Reviewed by Andrew Zimmerman Jones
Cherie Priest has become one of the biggest names in the steampunk sub-genre, starting mostly with her groundbreaking 2009 book Boneshaker that introduced most readers to “The Clockwork Century,” the alternate history 1880’s storyline that she created. There are three main features of “The Clockwork Century”:
- The Civil War has been going on for over 20 years.
- There are airships (and other steampunk accoutrements, such as goggles).
- There are zombies (or close enough approximations)
Boneshaker focused on features 2 and 3, with the Civil War really just a background note that has little direct bearing on the story. After all, it’s set in Seattle, which is far outside the territory where the Civil War is being fought.
Clementine, on the other hand, leaves the zombies behind to focus on the Civil War (and the airships) in far greater detail.
The lack of zombies is a marked departure from Boneshaker … so marked that it was published by an entirely different company – Subterranean Press instead of Tor – as a limited release hardcover and e-book. The hardcover is now very difficult to find (and pricey if you do find it), though the e-books are still readily available. It seems like there may now be a paperback edition as well. (It’s available on Barnes & Noble, but doesn’t appear to be over at Amazon as of the time of this writing.)
Clementine follows the airship crew from Boneshaker as they head east, chasing their stolen airship (called Clementine). It also introduces Maria Isabella Boyd, an actual Confederate spy during the Civil War, who has retired from the spy life to work for the Pinkertons. Her first mission is to track down the Clementine and capture it for the Union army.
Overall, this is a fun chase book, but it’s easy to see why this wasn’t picked up by the bigger publisher as a follow-up to Boneshaker. While all of Priest’s books read like you’re watching an action movie, this one is shorter, so doesn’t have room to develop quite as much of a punch as the others. And there are no real supernatural elements of any kind, making it a marked departure from the mood she’s establishing in the setting. If you are really a Cherie Priest completist, then this is a good book to pick up and certainly an enjoyable read full of entertaining characters, but hardly a “must have.” If you want a Clockwork Century chase book, then I’d recommend Dreadnought (review coming next week).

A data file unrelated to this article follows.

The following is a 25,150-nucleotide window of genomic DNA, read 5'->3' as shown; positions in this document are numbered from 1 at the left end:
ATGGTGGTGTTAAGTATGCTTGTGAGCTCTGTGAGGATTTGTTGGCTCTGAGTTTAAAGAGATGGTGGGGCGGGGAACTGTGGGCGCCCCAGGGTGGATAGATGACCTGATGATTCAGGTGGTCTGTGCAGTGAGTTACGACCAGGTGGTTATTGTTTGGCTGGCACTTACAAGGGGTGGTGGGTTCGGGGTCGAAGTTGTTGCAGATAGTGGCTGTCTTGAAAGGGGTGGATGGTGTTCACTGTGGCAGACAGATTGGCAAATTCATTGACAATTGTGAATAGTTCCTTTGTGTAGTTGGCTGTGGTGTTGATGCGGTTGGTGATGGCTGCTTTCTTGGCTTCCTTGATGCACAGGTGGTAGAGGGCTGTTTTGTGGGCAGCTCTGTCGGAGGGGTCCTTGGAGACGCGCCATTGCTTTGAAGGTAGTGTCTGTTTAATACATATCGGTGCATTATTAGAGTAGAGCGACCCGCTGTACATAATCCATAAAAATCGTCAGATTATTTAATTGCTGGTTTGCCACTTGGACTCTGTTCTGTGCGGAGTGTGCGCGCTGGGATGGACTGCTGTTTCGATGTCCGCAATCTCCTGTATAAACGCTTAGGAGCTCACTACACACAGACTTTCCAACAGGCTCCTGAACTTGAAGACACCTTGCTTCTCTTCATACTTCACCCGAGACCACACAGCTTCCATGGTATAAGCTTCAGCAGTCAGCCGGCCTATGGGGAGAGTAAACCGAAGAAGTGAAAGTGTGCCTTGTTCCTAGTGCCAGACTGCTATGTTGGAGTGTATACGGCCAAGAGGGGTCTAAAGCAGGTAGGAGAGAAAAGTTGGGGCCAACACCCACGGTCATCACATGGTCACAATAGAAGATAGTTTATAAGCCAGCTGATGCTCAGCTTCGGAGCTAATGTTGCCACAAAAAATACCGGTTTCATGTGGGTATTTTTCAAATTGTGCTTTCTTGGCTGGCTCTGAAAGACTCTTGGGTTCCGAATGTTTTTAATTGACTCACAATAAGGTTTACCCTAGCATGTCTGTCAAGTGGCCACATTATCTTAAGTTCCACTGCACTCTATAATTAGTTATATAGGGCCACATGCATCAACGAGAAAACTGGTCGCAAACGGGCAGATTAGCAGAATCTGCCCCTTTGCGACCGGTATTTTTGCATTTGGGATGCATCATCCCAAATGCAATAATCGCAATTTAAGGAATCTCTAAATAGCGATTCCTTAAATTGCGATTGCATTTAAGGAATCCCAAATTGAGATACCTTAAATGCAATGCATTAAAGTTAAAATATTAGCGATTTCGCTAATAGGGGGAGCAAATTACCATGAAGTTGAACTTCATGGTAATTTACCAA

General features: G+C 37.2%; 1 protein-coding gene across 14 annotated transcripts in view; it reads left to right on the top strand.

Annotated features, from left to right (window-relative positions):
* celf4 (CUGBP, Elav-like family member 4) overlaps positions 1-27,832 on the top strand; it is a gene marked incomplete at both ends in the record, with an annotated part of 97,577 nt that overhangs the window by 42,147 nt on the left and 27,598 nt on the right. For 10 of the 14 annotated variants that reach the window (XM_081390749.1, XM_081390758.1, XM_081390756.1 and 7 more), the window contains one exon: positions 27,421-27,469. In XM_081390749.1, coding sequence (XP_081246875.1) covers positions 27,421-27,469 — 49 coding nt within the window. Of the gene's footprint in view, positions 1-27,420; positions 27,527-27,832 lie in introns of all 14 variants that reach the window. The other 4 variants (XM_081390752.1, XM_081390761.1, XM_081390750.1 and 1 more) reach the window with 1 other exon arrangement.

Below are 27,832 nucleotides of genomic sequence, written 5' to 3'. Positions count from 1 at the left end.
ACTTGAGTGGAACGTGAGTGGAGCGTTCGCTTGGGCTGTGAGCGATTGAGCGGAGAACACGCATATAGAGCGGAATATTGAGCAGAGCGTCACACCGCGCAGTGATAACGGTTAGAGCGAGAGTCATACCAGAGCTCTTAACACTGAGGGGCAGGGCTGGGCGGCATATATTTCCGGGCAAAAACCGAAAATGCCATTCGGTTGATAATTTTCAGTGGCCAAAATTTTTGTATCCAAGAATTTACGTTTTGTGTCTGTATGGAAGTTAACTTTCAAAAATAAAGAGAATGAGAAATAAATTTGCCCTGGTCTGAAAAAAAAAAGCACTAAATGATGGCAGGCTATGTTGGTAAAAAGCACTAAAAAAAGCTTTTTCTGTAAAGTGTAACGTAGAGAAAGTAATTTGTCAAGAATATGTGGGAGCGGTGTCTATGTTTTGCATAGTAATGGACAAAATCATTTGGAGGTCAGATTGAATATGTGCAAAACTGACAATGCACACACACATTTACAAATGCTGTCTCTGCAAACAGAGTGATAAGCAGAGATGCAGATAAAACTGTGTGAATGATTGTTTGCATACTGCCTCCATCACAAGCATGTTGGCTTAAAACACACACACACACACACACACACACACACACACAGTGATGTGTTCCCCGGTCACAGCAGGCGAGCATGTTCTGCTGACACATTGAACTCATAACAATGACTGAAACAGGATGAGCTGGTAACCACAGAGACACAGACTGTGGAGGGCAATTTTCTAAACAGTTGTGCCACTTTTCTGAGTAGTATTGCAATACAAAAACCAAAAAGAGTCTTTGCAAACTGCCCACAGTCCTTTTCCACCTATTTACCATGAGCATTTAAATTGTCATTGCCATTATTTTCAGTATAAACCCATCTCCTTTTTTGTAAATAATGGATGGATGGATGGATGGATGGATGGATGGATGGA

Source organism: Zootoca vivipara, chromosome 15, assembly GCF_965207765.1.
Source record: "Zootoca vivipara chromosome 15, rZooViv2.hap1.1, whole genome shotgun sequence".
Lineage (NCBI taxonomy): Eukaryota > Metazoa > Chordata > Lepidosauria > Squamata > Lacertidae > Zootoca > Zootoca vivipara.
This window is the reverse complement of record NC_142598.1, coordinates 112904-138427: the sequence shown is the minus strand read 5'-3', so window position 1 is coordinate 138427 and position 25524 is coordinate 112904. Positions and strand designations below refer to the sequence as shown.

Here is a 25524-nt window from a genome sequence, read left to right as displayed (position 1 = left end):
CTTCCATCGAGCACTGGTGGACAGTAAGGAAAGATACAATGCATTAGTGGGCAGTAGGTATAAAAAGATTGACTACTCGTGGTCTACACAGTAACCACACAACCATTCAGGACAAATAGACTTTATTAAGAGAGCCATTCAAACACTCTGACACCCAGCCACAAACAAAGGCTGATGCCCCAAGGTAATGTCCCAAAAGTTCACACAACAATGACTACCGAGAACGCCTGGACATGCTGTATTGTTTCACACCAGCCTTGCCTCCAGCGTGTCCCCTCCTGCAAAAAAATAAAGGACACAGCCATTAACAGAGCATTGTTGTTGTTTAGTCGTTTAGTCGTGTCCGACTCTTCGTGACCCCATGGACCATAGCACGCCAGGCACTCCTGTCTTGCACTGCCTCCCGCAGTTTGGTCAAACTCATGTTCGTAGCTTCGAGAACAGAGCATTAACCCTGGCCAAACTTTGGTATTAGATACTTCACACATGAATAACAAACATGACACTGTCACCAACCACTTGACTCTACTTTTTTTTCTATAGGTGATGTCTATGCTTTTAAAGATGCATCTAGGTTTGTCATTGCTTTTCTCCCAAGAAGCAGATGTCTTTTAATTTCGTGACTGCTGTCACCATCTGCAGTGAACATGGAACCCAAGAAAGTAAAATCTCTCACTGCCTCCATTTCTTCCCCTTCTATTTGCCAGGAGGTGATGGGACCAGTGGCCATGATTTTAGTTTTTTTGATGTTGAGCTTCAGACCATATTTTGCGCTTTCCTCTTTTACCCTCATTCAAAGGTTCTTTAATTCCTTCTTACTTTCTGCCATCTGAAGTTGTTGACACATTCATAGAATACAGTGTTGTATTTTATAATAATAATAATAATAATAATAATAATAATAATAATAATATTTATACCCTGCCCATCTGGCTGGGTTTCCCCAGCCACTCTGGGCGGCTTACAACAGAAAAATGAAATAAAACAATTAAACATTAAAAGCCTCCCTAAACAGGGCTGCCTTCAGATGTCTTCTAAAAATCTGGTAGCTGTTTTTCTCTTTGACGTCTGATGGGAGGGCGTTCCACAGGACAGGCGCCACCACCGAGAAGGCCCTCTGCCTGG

Also outside of the mold (even before the mold was finished) is Priest’s 2008 novellette “Tanglefoot,” available for free online over at Subterranean Press. This one doesn’t have any zombies or airships, but it does have a little clockwork doll who isn’t all it seems to be. I really enjoyed this story, largely because it’s so far outside the settings and material explored in the other books. “Tanglefoot” shows that there are a lot of different directions for Priest to go with her Clockwork Century, and I for one am interested in seeing some of the themes here explored in future books.
Other Steampunk Spotlight posts:
- Cherie Priest’s Boneshaker
- The Steampunk Bible by Jeff VanderMeer with S.J. Chambers
- Victoriana RPG update
- Kings of Air and Steam board game
- Scott Westefeld’s Leviathan trilogy
Andrew Zimmerman Jones is a writer of fiction and non-fiction. He has been a finalist in the Writers of the Future contest and received Honorable Mention in the 2011 Writer’s Digest Science Fiction/Fantasy Competition. In addition to being a contributing editor to Black Gate magazine, Andrew is the About.com Physics Guide and author of String Theory For Dummies. You can follow his exploits on Facebook, Twitter, and even Google+.